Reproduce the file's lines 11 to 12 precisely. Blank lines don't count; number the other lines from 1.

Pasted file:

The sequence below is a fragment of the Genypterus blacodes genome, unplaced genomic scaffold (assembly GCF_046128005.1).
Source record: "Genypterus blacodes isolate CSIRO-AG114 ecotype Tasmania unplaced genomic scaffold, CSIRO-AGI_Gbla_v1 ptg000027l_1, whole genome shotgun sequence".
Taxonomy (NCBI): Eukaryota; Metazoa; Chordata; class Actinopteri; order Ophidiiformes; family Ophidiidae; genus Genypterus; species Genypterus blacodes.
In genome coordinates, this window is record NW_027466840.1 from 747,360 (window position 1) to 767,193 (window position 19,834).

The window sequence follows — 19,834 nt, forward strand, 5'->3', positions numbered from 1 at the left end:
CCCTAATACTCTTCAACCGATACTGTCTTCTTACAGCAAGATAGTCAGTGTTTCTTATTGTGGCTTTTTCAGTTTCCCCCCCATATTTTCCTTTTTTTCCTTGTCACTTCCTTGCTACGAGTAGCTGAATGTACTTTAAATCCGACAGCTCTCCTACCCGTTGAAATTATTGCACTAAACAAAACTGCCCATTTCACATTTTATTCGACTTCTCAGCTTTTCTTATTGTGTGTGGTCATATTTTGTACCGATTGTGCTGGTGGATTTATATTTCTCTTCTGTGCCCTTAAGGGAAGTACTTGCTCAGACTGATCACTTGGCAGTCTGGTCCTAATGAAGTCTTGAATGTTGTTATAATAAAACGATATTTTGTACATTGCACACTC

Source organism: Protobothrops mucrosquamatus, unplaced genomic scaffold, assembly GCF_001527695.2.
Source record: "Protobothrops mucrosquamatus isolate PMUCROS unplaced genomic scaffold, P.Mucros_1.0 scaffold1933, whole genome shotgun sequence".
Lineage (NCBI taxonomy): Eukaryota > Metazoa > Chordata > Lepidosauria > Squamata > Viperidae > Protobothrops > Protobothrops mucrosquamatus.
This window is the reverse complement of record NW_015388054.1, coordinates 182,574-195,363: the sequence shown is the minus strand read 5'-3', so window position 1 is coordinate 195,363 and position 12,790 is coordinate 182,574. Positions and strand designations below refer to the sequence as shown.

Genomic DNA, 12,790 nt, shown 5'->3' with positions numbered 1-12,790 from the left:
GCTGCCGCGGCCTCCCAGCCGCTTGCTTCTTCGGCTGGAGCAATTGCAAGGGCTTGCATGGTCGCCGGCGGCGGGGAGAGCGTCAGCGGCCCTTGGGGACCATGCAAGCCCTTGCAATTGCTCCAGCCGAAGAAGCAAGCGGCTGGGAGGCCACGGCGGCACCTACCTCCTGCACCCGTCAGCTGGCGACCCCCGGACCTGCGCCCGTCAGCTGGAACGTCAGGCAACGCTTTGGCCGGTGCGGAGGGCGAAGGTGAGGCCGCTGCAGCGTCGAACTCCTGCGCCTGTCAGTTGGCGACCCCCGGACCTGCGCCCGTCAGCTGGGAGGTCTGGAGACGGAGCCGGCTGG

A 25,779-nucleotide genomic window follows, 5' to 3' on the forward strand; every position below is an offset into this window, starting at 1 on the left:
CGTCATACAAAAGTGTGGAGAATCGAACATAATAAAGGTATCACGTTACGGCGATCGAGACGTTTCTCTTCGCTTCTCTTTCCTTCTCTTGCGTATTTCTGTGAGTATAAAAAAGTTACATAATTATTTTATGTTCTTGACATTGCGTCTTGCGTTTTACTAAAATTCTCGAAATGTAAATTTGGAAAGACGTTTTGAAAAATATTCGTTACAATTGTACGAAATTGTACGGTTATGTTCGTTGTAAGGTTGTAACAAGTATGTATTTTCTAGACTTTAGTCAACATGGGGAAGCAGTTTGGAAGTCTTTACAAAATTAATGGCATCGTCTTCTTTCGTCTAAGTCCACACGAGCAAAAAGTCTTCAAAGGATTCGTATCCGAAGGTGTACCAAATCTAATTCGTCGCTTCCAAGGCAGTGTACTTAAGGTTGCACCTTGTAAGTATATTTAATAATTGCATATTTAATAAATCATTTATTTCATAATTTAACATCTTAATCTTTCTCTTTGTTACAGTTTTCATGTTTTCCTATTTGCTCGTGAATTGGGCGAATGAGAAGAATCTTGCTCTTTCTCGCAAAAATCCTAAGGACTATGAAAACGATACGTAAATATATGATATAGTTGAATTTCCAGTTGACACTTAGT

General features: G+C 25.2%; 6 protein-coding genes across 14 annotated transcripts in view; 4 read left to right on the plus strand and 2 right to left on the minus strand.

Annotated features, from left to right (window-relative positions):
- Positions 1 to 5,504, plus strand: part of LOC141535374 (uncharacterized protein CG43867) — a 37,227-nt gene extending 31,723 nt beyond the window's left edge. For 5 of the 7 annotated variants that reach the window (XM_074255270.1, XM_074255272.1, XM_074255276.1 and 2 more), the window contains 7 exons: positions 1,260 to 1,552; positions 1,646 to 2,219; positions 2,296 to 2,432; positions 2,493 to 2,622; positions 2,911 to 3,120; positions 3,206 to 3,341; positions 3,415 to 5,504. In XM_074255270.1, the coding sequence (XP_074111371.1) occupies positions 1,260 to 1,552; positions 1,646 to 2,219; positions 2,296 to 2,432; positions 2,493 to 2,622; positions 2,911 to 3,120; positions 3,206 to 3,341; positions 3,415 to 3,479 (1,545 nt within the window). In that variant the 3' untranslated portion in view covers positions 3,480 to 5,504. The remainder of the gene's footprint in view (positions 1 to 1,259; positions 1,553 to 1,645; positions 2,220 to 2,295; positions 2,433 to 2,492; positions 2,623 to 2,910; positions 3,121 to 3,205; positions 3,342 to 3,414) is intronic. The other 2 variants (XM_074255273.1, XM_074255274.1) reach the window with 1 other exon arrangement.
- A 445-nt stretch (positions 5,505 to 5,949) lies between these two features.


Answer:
Genomic DNA, 12,790 nt, shown 5'->3' with positions numbered 1-12,790 from the left:
GCTGCCGCGGCCTCCCAGCCGCTTGCTTCTTCGGCTGGAGCAATTGCAAGGGCTTGCATGGTCGCCGGCGGCGGGGAGAGCGTCAGCGGCCCTTGGGGACCATGCAAGCCCTTGCAATTGCTCCAGCCGAAGAAGCAAGCGGCTGGGAGGCCACGGCGGCACCTACCTCCTGCACCCGTCAGCTGGCGACCCCCGGACCTGCGCCCGTCAGCTGGAACGTCAGGCAACGCTTTGGCCGGTGCGGAGGGCGAAGGTGAGGCCGCTGCAGCGTCGAACTCCTGCGCCTGTCAGTTGGCGACCCCCGGACCTGCGCCCGTCAGCTGGGAGGTCTGGAGACGGAGCCGGCTGG